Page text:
By Mitch Kokai
State Supreme Court Justice Anita Earls accused conservative colleagues of placing their ideology above the institution, she might have engaged in constitutionally protected political speech.
Or she might have accused colleagues of violating their duty. If Earls intimated that conservative justices refused to set aside political beliefs when addressing particular cases, she essentially said they failed to do their job.
It’s the second option US District Judge William Osteen had in mind on Nov. 21. That’s when he refused to grant Earls an injunction against the North Carolina Judicial Standards Commission.
Our state’s political discourse would improve if neither Osteen nor any other judge had to make that call.
The commission is investigating whether Earls’ comments in a published interview ran afoul of the state Code of Judicial Conduct. Accusing colleagues of ignoring their duties could violate the code by hurting public confidence in the judiciary.
Earls filed a federal lawsuit against the commission. She argued that its confidential investigation had chilled her free speech.
Overseeing Earls’ case, Osteen’s immediate task involved a decision about shutting down the investigation with an injunction. He answered no.
A federal precedent called the “Younger doctrine” advised against Osteen stepping into a state court proceeding. “In the alternative, this court finds the motion should be denied because the Commission likely satisfies strict scrutiny.”
“Strict scrutiny” refers to the thorough review a government action faces when a plaintiff alleges violation of a fundamental constitutional right.
Osteen focused on Earls’ statements that “[t]he new members of our court very much see themselves as a conservative bloc. They talk about themselves as ‘the conservatives.’ Their allegiance is to the ideology, not to the institution.”
“It appears to this court, particularly when considering the larger context of other statements made in the Interview and the Interview’s topics, that Plaintiff’s statements at issue could be reasonably interpreted as an accusation that Plaintiff’s ‘conservative bloc’ colleagues unethically prioritize their conservative political principles in some decisions, either administrative, judicial, or both,” Osteen wrote.
The judge rejected Earls’ argument that the Code of Judicial Conduct offered a vague prescription for acceptable versus unacceptable speech.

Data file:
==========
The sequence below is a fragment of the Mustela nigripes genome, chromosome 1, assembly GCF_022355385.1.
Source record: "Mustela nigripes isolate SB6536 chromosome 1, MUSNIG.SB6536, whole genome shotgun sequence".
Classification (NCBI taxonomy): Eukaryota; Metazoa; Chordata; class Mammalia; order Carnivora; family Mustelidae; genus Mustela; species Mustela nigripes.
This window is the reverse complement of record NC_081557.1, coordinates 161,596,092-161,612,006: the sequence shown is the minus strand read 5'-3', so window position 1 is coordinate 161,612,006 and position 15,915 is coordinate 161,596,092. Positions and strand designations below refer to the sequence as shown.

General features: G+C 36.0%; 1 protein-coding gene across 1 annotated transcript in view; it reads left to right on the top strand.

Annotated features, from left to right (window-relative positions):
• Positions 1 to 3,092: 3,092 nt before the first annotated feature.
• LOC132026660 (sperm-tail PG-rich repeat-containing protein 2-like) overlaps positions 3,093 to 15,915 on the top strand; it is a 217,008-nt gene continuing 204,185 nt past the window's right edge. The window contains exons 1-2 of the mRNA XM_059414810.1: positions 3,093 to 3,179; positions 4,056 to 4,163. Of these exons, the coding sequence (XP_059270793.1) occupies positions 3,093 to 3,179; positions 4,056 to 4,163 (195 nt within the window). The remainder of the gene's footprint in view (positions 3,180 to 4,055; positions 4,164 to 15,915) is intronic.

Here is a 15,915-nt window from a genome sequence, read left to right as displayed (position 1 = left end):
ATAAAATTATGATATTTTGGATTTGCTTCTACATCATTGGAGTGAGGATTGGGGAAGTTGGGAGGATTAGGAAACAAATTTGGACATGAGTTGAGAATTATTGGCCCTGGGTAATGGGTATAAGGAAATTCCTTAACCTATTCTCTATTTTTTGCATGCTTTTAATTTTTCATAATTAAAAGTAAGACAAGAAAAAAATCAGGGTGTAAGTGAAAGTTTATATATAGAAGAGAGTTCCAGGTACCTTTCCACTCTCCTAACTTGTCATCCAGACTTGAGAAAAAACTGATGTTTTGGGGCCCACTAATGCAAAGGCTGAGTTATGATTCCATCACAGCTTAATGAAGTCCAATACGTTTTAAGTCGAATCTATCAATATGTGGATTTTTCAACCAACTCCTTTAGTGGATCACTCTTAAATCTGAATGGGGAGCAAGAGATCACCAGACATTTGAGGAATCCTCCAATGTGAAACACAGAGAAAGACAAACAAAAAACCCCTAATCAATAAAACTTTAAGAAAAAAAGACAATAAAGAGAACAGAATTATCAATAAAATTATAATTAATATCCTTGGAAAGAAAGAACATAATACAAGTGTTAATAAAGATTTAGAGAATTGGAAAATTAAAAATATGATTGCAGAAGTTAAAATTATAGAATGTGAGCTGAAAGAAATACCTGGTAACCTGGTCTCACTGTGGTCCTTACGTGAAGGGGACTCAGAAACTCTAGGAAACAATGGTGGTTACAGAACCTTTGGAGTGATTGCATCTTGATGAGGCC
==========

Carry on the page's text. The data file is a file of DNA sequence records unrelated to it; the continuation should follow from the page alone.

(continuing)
“These Canons were adopted by the North Carolina Supreme Court and do not appear, at least on their face, difficult for a trained lawyer or jurist to interpret, particularly in light of the fact that the North Carolina Supreme Court has published opinions explaining the application of the Canons in disciplinary proceedings,” Osteen wrote.
“A justice’s speech carries certain weight due to the authority of, and respect commanded by, the office of North Carolina Supreme Court Justice,” he wrote. “Public criticism by a justice of other justices is different from the same statement by media outlets or citizens in general. While public criticism of other judges by a judge may in some circumstances be fair political speech, an allegation that certain judges may elevate political or other personal ideology over the institution of the North Carolina Supreme Court may diminish the authority and integrity of that Court as a whole.”
The commission’s confidential investigation did not strike Osteen as unacceptable.
“A judge subjects herself to the Code and its Canons upon taking office, and the disciplinary process for handling alleged violations of the Code is done confidentially in a way that does not affect the judge’s public image or daily responsibilities in the early stages of an investigation or if a complaint is dismissed,” the judge wrote. “Only if the investigation eventually requires action by the North Carolina Supreme Court does the public learn of a judge’s alleged violation of the Code. The process’s confidentiality until that point, and the confidentiality of the Commission’s investigative records even after that point, is narrowly tailored.”
“The State’s compelling interest would not be served by an impaired system which would permit a judge to say anything on any subject whatsoever without fear of disciplinary reprimand by a body designated to maintain a code of ethics for judges in the State, as would be the case if any judge investigated for speech were able to enjoin the Commission’s confidential investigative process as Plaintiff seeks to do here,” Osteen explained.
Osteen’s order addressed the commission’s current role. That doesn’t mean state laws governing judicial conduct couldn’t — and shouldn’t — change.
Earls and her colleagues should feel free to speak on matters of public concern. That’s especially true in a state that elects judges and justices. The Earls case ought to prompt a new look at rules governing when and how judges can comment about matters of public concern.
If controversial comments disqualify a judge, millions of voters casting ballots in North Carolina can make that decision.
Mitch Kokai is senior political analyst for the John Locke Foundation.